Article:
ST. PETERSBURG, Fla. — Detroit Tigers reliever Derek Holland is about to complete his 13th MLB season. The 34-year-old pitched in the 2010 and 2011 World Series for the Texas Rangers and has bounced between five teams since the 2017 season.
If it wasn’t for Miguel Cabrera, Holland would lead the 2021 Tigers in MLB service time.
Holland has a 5.40 ERA, 19 walks and 48 strikeouts over 45 innings in 35 games (one start) this season. Since the All-Star break, the left-hander commands a 2.57 ERA across 30 innings.
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He spoke with the Free Press about a variety of topics, including how much longer he wants to pitch, the impact of manager AJ Hinch and pitching coach Chris Fetter, the development of the young arms, Miguel Cabrera’s greatness and even Michigan football amid Jim Harbaugh’s seventh campaign.
(Some questions and answers are edited for length or clarity.)
Have you enjoyed your first season with the Tigers?
“It’s definitely been one of the most fun seasons I’ve had in my career. I look back at a lot of teams I’ve played with, and I’ve been blessed with great teammates my whole career. It’s always been really good dudes pulling for each other and trying to make each other better. I always get ridiculed because my ERA is so high, but people don’t understand sometimes I have to be the guy that wears it. I have to take the beating because maybe we don’t have arms or whatever the case may be. I don’t care about the ERA part of it.
“I know at the end of the day, if I go out there and I’m doing my job, and I’m competing and giving these guys a chance to win or saving the bullpen or helping the starters, I’m doing something that’s helping this ball club in some way or another. I’m a guy that’s in the clubhouse to keep things loose, being able to keep everybody in a positive manner so that when we show up to the field, everybody’s excited to be here. You got to try to keep everybody on the right side of things. It goes a long way.”
Being the pitcher to “wear it” in a loss can’t be easy, right?
How has the identity of the Tigers shifted from April to September?
“Honestly, we’ve dealt with a lot. I’ve heard what it was like before. They weren’t winning, and that was the thing. I think AJ has done a good job of putting the pressure on the guys. He’s gotten rid of some guys. He’s made it known that not everybody is safe. Just because you got paid doesn’t mean you’re safe. That’s one thing I liked.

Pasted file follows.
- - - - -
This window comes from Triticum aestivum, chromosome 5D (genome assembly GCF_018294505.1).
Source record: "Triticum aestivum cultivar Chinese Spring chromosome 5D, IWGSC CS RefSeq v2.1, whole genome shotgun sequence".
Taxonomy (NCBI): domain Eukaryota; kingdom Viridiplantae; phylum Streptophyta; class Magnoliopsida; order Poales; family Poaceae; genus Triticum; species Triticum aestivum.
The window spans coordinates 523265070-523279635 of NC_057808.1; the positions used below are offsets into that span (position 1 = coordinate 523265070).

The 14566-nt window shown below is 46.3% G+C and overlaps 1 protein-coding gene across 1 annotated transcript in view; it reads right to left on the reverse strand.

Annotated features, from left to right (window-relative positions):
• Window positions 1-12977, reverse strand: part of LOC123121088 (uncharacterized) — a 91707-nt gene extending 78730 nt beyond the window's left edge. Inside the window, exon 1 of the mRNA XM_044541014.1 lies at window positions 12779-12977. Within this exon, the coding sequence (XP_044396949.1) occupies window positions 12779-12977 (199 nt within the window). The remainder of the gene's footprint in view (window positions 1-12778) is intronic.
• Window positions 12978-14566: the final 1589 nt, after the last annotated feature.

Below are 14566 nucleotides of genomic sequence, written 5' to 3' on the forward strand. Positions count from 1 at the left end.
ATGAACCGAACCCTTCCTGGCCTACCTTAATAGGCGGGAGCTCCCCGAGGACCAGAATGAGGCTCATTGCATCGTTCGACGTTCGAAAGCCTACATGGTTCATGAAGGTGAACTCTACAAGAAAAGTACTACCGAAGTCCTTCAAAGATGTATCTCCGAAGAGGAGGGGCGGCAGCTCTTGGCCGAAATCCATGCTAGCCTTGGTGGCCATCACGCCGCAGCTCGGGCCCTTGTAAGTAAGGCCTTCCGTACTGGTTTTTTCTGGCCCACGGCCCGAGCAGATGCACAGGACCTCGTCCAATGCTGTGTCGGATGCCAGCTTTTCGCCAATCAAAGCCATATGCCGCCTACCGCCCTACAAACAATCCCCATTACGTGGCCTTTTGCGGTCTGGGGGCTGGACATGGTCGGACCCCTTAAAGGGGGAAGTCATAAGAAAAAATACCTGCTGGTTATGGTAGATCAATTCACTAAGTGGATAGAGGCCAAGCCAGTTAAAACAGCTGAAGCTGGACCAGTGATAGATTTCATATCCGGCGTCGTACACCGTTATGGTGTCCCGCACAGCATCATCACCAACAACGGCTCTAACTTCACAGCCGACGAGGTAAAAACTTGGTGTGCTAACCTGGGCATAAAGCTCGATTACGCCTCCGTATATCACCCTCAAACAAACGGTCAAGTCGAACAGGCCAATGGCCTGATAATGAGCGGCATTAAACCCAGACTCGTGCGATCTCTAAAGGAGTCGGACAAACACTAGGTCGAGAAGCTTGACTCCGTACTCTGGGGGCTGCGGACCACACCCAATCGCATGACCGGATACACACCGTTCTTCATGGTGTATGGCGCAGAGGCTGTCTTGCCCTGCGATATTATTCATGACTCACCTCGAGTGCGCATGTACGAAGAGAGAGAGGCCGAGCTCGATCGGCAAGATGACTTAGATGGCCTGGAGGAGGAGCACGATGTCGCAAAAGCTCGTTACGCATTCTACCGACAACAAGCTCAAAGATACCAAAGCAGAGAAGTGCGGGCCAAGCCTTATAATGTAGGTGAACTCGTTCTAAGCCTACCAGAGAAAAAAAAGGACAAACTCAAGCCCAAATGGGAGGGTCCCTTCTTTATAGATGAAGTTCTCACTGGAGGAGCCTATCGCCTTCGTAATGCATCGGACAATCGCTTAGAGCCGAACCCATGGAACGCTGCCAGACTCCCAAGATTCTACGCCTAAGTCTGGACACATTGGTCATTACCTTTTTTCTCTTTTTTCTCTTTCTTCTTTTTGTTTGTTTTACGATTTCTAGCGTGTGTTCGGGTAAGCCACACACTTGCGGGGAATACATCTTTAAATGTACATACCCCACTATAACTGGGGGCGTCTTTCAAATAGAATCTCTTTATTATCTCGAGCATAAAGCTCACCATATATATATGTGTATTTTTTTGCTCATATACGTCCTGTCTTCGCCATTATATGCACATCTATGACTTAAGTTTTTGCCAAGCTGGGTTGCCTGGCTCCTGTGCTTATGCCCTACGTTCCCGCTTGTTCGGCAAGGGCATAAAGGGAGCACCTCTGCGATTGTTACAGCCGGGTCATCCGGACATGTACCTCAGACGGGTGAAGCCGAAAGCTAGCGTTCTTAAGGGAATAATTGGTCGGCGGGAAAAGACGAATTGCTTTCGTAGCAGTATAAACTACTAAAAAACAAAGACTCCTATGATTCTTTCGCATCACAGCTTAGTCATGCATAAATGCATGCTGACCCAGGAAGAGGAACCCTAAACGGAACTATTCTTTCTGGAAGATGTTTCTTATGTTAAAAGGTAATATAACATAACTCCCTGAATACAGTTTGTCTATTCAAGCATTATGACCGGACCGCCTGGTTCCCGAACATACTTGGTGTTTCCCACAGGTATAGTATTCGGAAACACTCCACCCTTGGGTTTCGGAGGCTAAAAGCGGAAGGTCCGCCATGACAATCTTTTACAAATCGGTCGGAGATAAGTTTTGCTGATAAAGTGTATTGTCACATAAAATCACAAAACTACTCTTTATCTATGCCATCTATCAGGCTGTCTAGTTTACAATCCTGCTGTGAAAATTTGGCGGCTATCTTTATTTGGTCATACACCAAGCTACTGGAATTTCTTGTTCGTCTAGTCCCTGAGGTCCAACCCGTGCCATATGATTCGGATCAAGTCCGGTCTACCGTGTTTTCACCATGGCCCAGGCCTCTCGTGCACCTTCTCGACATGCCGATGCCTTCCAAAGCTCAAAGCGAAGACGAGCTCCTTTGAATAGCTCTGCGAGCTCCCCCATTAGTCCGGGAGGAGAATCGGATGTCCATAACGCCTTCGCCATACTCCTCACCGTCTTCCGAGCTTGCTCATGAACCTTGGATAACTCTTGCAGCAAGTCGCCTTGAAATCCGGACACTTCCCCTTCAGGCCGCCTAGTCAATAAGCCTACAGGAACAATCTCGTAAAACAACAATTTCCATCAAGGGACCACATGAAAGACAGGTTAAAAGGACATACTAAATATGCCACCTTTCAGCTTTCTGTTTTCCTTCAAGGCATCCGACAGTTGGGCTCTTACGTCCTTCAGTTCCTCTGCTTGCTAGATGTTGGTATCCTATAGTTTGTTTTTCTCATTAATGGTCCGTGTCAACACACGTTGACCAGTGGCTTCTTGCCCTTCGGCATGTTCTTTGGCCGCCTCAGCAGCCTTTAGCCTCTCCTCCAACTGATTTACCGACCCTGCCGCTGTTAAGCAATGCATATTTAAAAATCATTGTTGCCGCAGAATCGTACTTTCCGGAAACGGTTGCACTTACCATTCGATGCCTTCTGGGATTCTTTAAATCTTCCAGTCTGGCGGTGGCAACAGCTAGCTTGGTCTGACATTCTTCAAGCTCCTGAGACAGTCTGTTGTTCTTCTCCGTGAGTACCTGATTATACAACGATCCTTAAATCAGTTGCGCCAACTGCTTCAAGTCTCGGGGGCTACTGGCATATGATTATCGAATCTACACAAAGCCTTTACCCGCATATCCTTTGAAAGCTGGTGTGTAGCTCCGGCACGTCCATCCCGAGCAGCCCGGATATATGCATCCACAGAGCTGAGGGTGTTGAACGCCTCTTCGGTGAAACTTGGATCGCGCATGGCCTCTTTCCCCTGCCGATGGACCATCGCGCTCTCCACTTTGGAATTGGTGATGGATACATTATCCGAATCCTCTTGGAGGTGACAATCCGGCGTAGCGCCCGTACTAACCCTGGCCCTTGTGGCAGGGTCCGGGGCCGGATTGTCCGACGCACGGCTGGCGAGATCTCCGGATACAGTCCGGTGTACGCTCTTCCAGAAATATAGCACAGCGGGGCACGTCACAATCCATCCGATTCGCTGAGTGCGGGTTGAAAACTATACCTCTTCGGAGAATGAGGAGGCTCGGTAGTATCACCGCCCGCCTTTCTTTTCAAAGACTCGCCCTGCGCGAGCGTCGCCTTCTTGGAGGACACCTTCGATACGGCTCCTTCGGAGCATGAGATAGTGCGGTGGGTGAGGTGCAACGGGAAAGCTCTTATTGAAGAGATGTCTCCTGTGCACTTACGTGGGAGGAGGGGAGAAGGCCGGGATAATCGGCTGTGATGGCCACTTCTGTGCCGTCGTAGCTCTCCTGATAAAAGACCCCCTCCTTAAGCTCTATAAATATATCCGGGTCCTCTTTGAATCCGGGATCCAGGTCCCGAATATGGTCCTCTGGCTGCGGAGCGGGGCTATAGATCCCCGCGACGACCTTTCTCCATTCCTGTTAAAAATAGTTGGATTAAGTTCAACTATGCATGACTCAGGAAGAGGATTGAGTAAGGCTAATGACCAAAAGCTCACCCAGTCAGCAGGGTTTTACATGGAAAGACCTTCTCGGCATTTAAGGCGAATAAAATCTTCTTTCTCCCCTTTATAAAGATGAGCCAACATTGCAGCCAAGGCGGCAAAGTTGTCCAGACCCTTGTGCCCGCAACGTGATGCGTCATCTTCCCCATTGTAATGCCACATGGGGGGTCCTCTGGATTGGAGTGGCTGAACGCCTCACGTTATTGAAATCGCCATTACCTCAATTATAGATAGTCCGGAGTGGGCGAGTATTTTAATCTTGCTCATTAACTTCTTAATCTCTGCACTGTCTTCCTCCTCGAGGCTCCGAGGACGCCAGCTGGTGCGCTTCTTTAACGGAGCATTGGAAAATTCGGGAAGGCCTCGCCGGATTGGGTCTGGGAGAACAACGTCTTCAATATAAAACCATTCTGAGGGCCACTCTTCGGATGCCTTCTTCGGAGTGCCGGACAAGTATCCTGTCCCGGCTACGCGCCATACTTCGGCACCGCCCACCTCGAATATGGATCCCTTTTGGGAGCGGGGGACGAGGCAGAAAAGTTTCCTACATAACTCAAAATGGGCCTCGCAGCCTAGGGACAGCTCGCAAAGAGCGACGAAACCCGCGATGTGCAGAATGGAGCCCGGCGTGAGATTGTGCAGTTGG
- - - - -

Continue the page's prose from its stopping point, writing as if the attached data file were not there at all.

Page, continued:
“Growing up, when I was going through my time with Texas, just because I got a contract didn’t mean I was guaranteed a spot. That’s the mentality I’ve had every single (season). You’ve earned a spot on the team, but it can easily be taken away from you. You got to put the work in, you got to put the time in. What the fans need to understand, too, is with this team, there’s some great things ahead.”
You were in his shoes back in the day, so what has it been like for you watch Casey Mize’s development this year?
“He’s come a long ways. What a lot of people don’t understand is you don’t always get to go out there as long as you want to. Sometimes, it’s more of a health issue. They’re trying to take care of you. Come next year, he’s full-go. There is no holding back. Right now, we need to (limit his innings). Yes, it would be nice if we could sneak ourselves into the playoffs, but it might not be something we’re going to get to do. We have to maintain everything with them (Mize and Tarik Skubal) and get their innings right, so that when they come back next year, there are no caution flags or any of that stuff.
“I had to do that when I got called up (in April 2009). My route was different. I was in the bullpen, and then probably June or July, I became a starter. I was a starter throughout the minor leagues, and it did catch me off guard when I got up. At the same time, I think it was a good way to break in a young guy. Let’s give you a little bit of a feel for it. Let’s break you in the right way. That way, once it comes time that you get to start, now the training wheels are off. He’ll see it down the road. I was young, too. I thought the same thing, like, ‘Why can’t I freaking go out there? Why can’t I go longer?’ They’re looking out for you in the long term. I hate saying this (season) doesn’t mean anything now, but we’re kind of out of (the playoffs). You don’t want to have any injuries. You want to maintain everything you have.”
Besides the restrictions, what have you noticed from Mize, Skubal and Matt Manning?
“That’s going to look good. The future is very bright with those three. The cool thing I wish more fans would get to see is those guys are always together. I’m not trying to go back into my career when I first started, but that was one of things that me and Matt Harrison did. We were always together. We were picking each other’s brains, getting ideas and watching how everything unfolds. Those three guys are going to be together for a while, so that’s awesome to see that they’re already clicking.